[edit] Changing flow

Miohtama, I'm not entirely happy about your unjustified reordering. The page was structured in order to carefully explain to new users how to make it work, and for it be a very precise guide for helping those on IRC having problems - users I deal with. I don't believe that your changes really facilitate that. Putting stuff together because it seems to might superficially seem like a good idea, but it's not always.

[edit] Overlapping subnets

Please don't keep adding assertions that overlapping subnets don't work, or that assumptions are being made that they are different. It does work, with a sufficiently small subnet for the FR (as the examples show). Adding comments about insisting that users change their LAN subnets is unnecessary, and makes it that much harder for users - where this page was originally.


[edit] Latest changes

I found out that with my Kubuntu 8.10 without the «auto usb0» option in /etc/network/interfaces the USB networking wasn't able to work automatically. Adding that line makes everything work fine: plug-in the NEO, it gets recognized, give ssh openmoko and you're done. No problems with default networkmanager. So my question is: why do you think that option should not be there?


[edit] displaying desktop application on freeruner

If you consider, that you want to see your desktop application on Freerunner you have to install openssh-ssh server instead dropbear and then you can

ssh -X login@192.168.0.200
xclock

[edit] Script

sudo iptables -F
sudo ifconfig usb0 192.168.0.200 netmask 255.255.255.0
sudo route add 192.168.0.202 usb0
sudo iptables -I INPUT 1 -s 192.168.0.202 -j ACCEPT
sudo iptables -I OUTPUT 1 -s 192.168.0.200 -j ACCEPT
sudo iptables -A POSTROUTING -t nat -j MASQUERADE -s 192.168.0.0/24
sudo echo 1 > /proc/sys/net/ipv4/ip_forward

[edit] no inet in interfaces

I think the inet label in interfaces for eth1 (when openmoko is on eth1 like Ubuntu 9.04) causes the host (laptop) to try to make a connection to the internet via the openmoko device. This could be just the opposite of what you want. I'm not an expert on this but removing inet in interfaces for the openmoko devices fixed my problem. Any comments on this? Pander 08:49, 16 June 2009 (UTC)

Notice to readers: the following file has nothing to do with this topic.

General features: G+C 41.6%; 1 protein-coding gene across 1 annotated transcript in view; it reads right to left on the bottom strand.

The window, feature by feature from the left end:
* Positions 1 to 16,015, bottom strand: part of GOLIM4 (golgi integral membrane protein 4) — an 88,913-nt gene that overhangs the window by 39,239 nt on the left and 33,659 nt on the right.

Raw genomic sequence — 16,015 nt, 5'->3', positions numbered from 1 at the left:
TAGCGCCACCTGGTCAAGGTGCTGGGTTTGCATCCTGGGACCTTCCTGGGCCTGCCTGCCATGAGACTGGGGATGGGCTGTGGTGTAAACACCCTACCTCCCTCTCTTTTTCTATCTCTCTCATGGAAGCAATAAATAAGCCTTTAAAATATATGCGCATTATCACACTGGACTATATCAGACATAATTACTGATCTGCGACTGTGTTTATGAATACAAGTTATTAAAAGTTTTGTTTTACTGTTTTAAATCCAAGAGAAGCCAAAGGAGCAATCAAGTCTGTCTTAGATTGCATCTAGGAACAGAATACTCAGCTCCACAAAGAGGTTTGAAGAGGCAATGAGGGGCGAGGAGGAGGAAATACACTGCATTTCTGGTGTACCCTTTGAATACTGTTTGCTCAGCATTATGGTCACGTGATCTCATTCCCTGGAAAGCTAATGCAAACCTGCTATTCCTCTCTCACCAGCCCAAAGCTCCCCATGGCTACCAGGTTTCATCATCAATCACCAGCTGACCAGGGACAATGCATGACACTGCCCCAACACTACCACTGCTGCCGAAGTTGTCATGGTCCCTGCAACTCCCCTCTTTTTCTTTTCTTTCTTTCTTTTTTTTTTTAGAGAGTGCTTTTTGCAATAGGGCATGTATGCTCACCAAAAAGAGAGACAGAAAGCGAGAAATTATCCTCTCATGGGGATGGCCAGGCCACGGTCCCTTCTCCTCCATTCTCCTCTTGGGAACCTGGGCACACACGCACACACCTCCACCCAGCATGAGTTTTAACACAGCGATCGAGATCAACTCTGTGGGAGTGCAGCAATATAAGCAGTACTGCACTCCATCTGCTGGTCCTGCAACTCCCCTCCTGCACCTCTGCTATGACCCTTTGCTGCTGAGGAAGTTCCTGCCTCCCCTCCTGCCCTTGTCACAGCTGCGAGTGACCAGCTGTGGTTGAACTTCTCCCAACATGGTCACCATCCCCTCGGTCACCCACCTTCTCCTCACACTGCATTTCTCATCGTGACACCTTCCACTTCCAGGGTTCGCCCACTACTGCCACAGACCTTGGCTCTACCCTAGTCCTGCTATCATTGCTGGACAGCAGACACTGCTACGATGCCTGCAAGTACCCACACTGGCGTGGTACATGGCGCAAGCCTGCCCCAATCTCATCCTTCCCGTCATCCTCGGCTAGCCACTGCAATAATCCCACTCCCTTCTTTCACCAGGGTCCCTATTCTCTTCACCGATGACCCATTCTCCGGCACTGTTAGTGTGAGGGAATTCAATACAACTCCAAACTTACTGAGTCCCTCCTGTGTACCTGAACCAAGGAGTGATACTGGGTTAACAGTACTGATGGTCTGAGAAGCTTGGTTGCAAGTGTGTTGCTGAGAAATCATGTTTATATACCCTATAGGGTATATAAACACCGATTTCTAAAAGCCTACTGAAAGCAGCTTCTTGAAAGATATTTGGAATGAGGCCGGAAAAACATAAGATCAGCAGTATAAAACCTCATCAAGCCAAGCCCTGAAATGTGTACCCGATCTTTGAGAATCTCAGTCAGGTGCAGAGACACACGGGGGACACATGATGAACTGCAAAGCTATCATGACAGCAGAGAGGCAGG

I merely checked on /etc/udev/rules.d which interface would be used ( eth1 ) Then went to System/Administration/Network and there gave the address netmask and the default gateway for eth1 -- simple and no problem. The default GW is the gateway of the system. On laptop like you did. All works well Internet for laptop and contact with Freerunner.

Did not check yet if i can go to the internet from the Freerunner via eth1, wlan is OK

Carig Philippines --frank 14:50, 17 June 2009 (UTC)

[edit] Ubuntu Instructions

I find the 8.10 instructions clearer and more to the point than the 9.04 ones. Moreover, the 9.04 ones don't feature actual routing, so I'd suggest deleting the 9.04 section, and adding a note to the 8.10 sections that with Qi, it's eth1 and not usb0. Also, one question: does anyone know if the routing given by the iptables commands in the 8.10 section can also be achieved just by using the System > Administration > Network > eth1 > IPv4 Settings > Routes dialog? --Ockham 18:55, 5 July 2009 (UTC)

[edit] Using network-manager on systems using udev

following these steps i found that iptables is not set correctly (cannot reach the web from FR) i tried manually executing

sudo /usr/local/sbin/freerunner-usb-add.sh

and everything i got was

Cannot find device "00:00:22:55:bb:00"

what's wrong?

--Dareus 15:24, 14 July 2009 (CET)


[edit] Experience on SHR in Version 209-05-02 / OpenSuse 11.1

my route before hacking was without router:

(route add default dev usb0)

Destination     Gateway         Genmask         Flags Metric Ref    Use Iface
192.168.0.0     0.0.0.0         255.255.255.0   U     0      0        0 usb0
0.0.0.0         0.0.0.0         0.0.0.0         U     0      0        0 usb0

... and (in my oppinion) should work, but did'nt route anything further than to my host 10.0.0.1

(which is on a router(10.0.0.254) to outside in an Class A Network 10.0.0.0/8)

i changed that to:

(route add default gw 192.168.0.200 dev usb0)

and got the working variant:

Destination     Gateway         Genmask         Flags Metric Ref    Use Iface
192.168.0.0     0.0.0.0         255.255.255.0   U     0      0        0 usb0
0.0.0.0         192.168.0.200   0.0.0.0         UG    0      0        0 usb0

So maybe, the order in which /etc/network/interfaces configures usb0 seems to be the problem:

i changed it to:

auto usb0
iface usb0 inet static
       address 192.168.0.202
       network 192.168.0.0
       netmask 255.255.255.0
       gateway 192.168.0.200

this works fine here on SHR without any firewall/nat/masquerade/routing etc.

Personal tools

Thoughts on USB networking in the final product

There was some discussion on the #openmoko IRC channel on how to approach the USB networking automatic setup eventually in the final product.

The Neo's IP will probably need to remain static, and chosen, as it is now, from some local address space. I would personally suggest to change to using an address higher in the 192.168.0.0 space, say, 192.168.19.73 (ehhehe) to reduce chance of conflicts. (Or use link-local space?)

Anyway, for the casual user, and even comfort-seeking geeks, OpenMoko will need to provide DHCP service. It will probably be also a good idea to run a DNS proxy, since that way the host doesn't need to care about changing DNS servers, and the caching is a good idea anyway for high latency GPRS. I'd suggest dnsmasq, which is simple and can handle both tasks. I assume the Neo will do IP masquerading for the USB host when it's acting as its default gateway.

Now, the DHCP server should obviously serve up a local address to the USB host when connected (assuming here most hosts will use DHCP by default to configure the USB network device, which I think is a valid assumption, and if some don't, we can't help things automagically anyway).